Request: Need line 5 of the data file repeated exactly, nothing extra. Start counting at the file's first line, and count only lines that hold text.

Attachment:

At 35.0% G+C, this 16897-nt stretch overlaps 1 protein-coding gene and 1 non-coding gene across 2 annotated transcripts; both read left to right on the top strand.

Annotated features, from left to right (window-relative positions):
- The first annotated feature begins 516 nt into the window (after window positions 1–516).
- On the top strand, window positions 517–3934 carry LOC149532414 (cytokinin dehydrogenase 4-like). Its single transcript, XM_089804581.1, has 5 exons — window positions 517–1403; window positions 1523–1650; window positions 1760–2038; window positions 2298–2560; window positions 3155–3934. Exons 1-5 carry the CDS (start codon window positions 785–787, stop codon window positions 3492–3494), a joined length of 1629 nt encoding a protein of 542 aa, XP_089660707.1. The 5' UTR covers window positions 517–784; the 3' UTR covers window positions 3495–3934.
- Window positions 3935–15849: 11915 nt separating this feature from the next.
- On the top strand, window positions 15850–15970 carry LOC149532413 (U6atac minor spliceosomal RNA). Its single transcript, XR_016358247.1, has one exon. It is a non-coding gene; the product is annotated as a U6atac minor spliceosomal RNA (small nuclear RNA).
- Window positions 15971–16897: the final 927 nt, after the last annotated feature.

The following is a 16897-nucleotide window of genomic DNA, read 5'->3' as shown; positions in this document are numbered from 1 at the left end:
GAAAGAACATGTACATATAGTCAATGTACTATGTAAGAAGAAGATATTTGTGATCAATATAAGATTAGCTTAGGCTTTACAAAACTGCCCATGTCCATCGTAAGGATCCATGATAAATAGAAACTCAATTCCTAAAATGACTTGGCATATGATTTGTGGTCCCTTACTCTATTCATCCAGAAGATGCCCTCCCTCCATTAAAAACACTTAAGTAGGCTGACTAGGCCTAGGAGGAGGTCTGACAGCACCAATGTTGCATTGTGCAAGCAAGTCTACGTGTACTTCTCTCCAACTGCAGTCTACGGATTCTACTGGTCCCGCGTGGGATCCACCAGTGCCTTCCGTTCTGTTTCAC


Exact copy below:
- Window positions 3935–15849: 11915 nt separating this feature from the next.